Life, uh, finds a way… to make unwise individuals return to dinosaur-filled theme park islands – that's the premise of Jurassic World Aftermath Collection for PSVR 2, anyway.
Set between Jurassic World and its sequel, through VR you inhabit a silent security expert sent to aid former researcher Mia in recovering data from Isla Nublar. When your plane crashes as a result of a pteranodon attack, she guides you over comms – because she’s injured elsewhere.
Ahead of its release the we found out how Jurassic World Aftermath Collection was made in a deep-dive interview where they discuss how the art direction behind this Jurassic Park VR entry, and the way they approached designing for PSVR 2, so how did all that hard work pan out?
Jurassic World Aftermath Collection comes alive
Your mission to grab data and then escape the island alive sends you through most of the central institution’s many wings and buildings as you activate computer systems, process research, and detour around crumbled, overgrown ruins aplenty.
The graphics are cel-shaded, forgoing the realism of the special-effects-driven movies, but you still get an incredible sense of immersion, the use of colour ensuring the dinos you encounter really pop. It also allows for clarity in environmental design, and makes some neat flourishes possible – for example, when you’re hidden, everything has a darker hue, and so you’ll be aware when you can be spotted.
Don’t let the bright colours fool you, though: Aftermath is a tense, often genuinely frightening horror-stealth game. Throughout nearly all of it, velociraptors lay in wait, looking for a human-sized meal. While genetically modified to behave more like video game stealth enemies (as you’ll learn from a note found in-game),
they’re no less deadly than you’d expect, and if they spot you it almost always results in a squeal-worthy death. You need to hide, either under desks or in lockers, listening to work out where they’re stomping around thanks to 3D audio, and possibly zapping distant electronics with your glove to create distractions.
As well as going from A to B through levels, you often have to search patrolled areas for objects or computer notes, which usually involve fairly rote and repetitive mini-games to access them (for example, Simon-Says-style pattern recognition). Direct interaction is quite limited, so don’t expect to be doing anything like chucking empty bottles around.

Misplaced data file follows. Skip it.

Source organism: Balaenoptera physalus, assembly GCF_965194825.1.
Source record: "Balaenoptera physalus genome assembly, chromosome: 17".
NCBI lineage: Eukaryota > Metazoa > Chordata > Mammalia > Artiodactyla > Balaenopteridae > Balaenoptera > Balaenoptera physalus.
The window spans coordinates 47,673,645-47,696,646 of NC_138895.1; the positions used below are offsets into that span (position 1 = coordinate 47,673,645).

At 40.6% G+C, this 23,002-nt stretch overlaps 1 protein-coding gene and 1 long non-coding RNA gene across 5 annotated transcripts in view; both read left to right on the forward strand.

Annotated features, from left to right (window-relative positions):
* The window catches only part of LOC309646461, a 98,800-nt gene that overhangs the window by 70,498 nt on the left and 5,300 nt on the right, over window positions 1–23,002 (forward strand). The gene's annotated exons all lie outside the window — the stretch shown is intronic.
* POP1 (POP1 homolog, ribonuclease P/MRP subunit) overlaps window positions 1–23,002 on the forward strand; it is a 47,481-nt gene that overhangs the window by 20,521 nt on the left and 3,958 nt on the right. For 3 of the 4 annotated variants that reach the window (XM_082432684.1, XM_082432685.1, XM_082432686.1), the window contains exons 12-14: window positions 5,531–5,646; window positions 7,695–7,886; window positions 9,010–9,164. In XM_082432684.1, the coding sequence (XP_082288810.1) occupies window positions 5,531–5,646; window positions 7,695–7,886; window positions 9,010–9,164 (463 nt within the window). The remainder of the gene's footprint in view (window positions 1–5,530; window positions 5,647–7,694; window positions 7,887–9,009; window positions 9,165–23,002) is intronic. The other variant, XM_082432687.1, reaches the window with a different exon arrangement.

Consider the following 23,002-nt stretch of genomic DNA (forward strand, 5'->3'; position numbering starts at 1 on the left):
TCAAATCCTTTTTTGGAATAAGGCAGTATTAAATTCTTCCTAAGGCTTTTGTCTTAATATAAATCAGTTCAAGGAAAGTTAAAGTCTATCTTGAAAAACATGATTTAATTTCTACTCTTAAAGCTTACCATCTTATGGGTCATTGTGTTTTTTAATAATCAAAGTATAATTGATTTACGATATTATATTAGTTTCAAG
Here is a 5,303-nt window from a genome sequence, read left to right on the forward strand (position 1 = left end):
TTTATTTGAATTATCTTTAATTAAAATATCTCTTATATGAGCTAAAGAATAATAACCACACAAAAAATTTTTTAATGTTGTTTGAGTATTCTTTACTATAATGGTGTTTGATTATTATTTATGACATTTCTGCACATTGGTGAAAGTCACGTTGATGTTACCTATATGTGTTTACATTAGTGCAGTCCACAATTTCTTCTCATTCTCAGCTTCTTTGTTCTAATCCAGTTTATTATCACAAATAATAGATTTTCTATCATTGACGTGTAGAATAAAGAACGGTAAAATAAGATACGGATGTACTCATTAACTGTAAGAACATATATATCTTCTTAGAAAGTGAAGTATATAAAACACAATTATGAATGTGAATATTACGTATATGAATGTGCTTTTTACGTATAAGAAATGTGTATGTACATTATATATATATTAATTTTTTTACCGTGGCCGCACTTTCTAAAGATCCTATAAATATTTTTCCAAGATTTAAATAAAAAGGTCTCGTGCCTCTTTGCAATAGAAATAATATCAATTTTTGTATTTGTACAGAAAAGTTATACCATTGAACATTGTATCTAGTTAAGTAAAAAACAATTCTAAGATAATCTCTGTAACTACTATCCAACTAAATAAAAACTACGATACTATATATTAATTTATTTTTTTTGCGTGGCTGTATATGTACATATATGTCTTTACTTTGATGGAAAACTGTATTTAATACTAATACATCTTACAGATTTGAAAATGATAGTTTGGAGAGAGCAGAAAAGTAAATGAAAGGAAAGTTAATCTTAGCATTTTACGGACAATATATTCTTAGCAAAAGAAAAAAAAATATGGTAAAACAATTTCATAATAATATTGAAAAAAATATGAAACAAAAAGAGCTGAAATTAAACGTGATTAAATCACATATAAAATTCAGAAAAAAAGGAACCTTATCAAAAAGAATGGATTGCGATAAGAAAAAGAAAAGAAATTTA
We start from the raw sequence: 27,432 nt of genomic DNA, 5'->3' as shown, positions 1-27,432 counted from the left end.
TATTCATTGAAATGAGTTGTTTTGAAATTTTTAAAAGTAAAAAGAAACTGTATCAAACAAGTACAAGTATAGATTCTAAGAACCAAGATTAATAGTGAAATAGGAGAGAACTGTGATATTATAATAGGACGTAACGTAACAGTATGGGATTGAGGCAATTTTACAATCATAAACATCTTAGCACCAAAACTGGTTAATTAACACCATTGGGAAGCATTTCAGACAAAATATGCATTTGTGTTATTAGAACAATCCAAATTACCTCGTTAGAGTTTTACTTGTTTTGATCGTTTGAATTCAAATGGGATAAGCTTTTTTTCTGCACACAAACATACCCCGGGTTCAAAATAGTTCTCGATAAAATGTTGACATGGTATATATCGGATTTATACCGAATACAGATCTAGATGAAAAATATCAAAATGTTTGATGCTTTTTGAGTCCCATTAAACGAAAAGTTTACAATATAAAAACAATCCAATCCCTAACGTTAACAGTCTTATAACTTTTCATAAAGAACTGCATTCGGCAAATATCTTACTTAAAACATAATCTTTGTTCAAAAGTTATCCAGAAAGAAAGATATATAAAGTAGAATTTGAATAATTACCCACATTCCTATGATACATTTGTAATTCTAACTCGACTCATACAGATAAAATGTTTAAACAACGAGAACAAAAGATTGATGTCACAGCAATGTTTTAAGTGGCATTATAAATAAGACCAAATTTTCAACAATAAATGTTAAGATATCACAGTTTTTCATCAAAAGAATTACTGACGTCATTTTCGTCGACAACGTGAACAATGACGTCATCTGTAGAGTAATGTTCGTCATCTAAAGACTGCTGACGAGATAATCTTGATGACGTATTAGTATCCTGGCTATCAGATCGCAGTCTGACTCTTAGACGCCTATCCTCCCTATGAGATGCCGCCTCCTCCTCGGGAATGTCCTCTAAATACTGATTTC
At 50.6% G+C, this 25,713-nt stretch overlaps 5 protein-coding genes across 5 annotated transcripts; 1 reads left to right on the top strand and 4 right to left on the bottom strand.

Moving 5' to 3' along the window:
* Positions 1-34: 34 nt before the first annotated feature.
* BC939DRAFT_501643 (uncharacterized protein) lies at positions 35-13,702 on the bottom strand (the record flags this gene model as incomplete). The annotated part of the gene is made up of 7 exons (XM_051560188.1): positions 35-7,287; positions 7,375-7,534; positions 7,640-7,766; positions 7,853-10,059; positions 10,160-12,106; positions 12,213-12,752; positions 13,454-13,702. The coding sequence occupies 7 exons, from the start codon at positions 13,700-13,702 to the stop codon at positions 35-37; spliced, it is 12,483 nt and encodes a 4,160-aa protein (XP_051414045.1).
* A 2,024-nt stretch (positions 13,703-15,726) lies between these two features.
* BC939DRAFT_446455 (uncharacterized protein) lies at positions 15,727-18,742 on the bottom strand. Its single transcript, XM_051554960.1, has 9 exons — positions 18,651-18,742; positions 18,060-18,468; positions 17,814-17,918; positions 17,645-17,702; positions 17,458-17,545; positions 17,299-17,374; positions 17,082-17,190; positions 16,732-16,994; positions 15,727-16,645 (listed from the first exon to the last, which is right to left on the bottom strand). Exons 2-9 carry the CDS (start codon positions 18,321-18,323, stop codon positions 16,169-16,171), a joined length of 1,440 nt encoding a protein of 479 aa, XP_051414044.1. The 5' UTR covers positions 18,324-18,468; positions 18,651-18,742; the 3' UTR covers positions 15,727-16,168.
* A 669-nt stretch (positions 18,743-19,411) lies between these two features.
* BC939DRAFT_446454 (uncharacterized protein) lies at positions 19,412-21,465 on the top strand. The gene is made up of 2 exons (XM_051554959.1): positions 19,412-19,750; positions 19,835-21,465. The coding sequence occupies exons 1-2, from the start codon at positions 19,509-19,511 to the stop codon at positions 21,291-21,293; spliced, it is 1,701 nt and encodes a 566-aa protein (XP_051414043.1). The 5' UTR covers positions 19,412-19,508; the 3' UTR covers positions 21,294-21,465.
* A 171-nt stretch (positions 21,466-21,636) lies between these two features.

While thrilling, the game leans on one set of mechanics a bit too much, with basic new wrinkles doing little to spice things up as you spend hours avoiding velociraptors. Other dinos are all too briefly encountered – at one point there’s a T-Rex and to get past it you have to alternate moving carefully with staying completely still, while at another acid-spitting dilophosauruses try to ambush you in dark tunnels so you have to scare them off with light from your torch to avoid getting gunked in the face.
Jurassic Park Aftermath Collection for PSVR 2 does a lot with little and has some brilliant moments, but struggles to keep the momentum going throughout. If you're new to virtual reality or simply want a robust PSVR 2 game and love the franchise, the art style and implementation are worth experiencing.
If you're new to Sony's latest VR headset then read detailed PSVR 2 review and also catchup on other games for this new technology, including our Horizon Call of the Mountain review, Sony's own blockbuster game for this headset. For something a little more unusual, read our Song in the Smoke Rekindled review.
This article first appeared in Play Magazine issue 25. You can subscribe to the print edition, digital version, or save even more with the print/digital bundle – whatever you choose, you’ll be receiving an unprecedented trove of dedicated PlayStation coverage every month.